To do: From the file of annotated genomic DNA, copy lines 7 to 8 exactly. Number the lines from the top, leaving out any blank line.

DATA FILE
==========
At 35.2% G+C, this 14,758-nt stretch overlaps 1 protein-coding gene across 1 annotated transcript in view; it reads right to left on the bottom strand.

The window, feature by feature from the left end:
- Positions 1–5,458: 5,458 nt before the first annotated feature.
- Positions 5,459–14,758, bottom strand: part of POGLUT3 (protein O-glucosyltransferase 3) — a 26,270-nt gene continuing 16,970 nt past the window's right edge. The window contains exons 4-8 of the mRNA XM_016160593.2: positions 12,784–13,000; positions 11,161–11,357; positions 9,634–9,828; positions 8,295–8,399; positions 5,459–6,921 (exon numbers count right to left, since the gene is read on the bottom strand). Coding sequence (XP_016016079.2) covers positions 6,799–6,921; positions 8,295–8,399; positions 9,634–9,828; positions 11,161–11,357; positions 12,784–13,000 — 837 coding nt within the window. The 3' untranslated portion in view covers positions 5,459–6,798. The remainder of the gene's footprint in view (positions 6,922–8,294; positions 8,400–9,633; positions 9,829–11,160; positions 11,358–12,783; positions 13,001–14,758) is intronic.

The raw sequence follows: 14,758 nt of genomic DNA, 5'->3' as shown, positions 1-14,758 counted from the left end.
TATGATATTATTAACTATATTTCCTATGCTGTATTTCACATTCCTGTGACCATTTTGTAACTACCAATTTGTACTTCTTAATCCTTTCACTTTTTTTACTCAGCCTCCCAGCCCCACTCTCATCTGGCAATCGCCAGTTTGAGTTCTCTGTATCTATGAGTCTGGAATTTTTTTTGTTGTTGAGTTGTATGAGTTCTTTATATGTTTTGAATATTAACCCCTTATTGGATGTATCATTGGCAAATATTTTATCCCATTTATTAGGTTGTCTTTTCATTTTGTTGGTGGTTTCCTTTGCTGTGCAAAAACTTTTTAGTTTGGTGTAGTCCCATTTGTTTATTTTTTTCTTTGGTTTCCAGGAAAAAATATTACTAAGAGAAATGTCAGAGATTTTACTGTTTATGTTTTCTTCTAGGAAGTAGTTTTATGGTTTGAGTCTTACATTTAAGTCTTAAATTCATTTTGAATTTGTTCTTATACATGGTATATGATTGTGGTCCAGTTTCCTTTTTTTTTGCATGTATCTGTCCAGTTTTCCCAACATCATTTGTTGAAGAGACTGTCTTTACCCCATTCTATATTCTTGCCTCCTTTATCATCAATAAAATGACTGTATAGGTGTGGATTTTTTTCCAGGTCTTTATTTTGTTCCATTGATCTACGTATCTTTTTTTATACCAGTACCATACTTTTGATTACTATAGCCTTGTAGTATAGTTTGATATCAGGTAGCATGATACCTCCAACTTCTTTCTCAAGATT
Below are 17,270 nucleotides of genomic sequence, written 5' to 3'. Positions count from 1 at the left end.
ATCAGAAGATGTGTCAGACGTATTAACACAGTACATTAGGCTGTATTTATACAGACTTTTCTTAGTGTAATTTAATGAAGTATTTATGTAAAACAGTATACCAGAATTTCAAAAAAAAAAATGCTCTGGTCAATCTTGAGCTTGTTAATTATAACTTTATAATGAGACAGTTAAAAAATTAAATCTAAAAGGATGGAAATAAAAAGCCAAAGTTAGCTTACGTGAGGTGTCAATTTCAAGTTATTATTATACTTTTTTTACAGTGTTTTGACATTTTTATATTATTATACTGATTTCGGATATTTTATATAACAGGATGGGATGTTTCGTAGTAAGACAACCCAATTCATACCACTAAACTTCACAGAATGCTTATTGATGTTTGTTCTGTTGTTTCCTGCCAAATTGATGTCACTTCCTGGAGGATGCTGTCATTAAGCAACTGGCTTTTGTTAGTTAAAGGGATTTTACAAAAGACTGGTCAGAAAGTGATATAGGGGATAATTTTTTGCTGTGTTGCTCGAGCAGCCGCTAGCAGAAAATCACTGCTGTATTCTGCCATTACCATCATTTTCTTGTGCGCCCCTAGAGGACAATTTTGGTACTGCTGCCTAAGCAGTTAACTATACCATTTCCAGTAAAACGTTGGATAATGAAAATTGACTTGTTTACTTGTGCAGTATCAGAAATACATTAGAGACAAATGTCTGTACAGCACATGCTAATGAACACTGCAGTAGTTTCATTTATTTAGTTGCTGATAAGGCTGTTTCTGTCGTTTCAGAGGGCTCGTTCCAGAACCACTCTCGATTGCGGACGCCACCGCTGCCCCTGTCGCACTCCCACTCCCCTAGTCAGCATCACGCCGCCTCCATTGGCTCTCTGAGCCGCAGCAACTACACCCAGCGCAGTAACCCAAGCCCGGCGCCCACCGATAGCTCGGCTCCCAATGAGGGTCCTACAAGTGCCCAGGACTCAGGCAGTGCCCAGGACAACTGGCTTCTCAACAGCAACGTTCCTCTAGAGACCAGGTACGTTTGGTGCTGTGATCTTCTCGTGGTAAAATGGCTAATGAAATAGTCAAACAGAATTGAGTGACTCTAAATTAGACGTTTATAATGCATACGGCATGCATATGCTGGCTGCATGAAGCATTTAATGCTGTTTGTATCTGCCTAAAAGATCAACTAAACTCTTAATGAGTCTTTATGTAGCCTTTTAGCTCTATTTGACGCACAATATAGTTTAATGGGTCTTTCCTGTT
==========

Below are 17,270 nucleotides of genomic sequence, written 5' to 3'. Positions count from 1 at the left end.
ATCAGAAGATGTGTCAGACGTATTAACACAGTACATTAGGCTGTATTTATACAGACTTTTCTTAGTGTAATTTAATGAAGTATTTATGTAAAACAGTATACCAGAATTTCAAAAAAAAAAATGCTCTGGTCAATCTTGAGCTTGTTAATTATAACTTTATAATGAGACAGTTAAAAAATTAAATCTAAAAGGATGGAAATAAAAAGCCAAAGTTAGCTTACGTGAGGTGTCAATTTCAAGTTATTATTATACTTTTTTTACAGTGTTTTGACATTTTTATATTATTATACTGATTTCGGATATTTTATATAACAGGATGGGATGTTTCGTAGTAAGACAACCCAATTCATACCACTAAACTTCACAGAATGCTTATTGATGTTTGTTCTGTTGTTTCCTGCCAAATTGATGTCACTTCCTGGAGGATGCTGTCATTAAGCAACTGGCTTTTGTTAGTTAAAGGGATTTTACAAAAGACTGGTCAGAAAGTGATATAGGGGATAATTTTTTGCTGTGTTGCTCGAGCAGCCGCTAGCAGAAAATCACTGCTGTATTCTGCCATTACCATCATTTTCTTGTGCGCCCCTAGAGGACAATTTTGGTACTGCTGCCTAAGCAGTTAACTATACCATTTCCAGTAAAACGTTGGATAATGAAAATTGACTTGTTTACTTGTGCAGTATCAGAAATACATTAGAGACAAATGTCTGTACAGCACATGCTAATGAACACTGCAGTAGTTTCATTTATTTAGTTGCTGATAAGGCTGTTTCTGTCGTTTCAGAGGGCTCGTTCCAGAACCACTCTCGATTGCGGACGCCACCGCTGCCCCTGTCGCACTCCCACTCCCCTAGTCAGCATCACGCCGCCTCCATTGGCTCTCTGAGCCGCAGCAACTACACCCAGCGCAGTAACCCAAGCCCGGCGCCCACCGATAGCTCGGCTCCCAATGAGGGTCCTACAAGTGCCCAGGACTCAGGCAGTGCCCAGGACAACTGGCTTCTCAACAGCAACGTTCCTCTAGAGACCAGGTACGTTTGGTGCTGTGATCTTCTCGTGGTAAAATGGCTAATGAAATAGTCAAACAGAATTGAGTGACTCTAAATTAGACGTTTATAATGCATACGGCATGCATATGCTGGCTGCATGAAGCATTTAATGCTGTTTGTATCTGCCTAAAAGATCAACTAAACTCTTAATGAGTCTTTATGTAGCCTTTTAGCTCTATTTGACGCACAATATAGTTTAATGGGTCTTTCCTGTT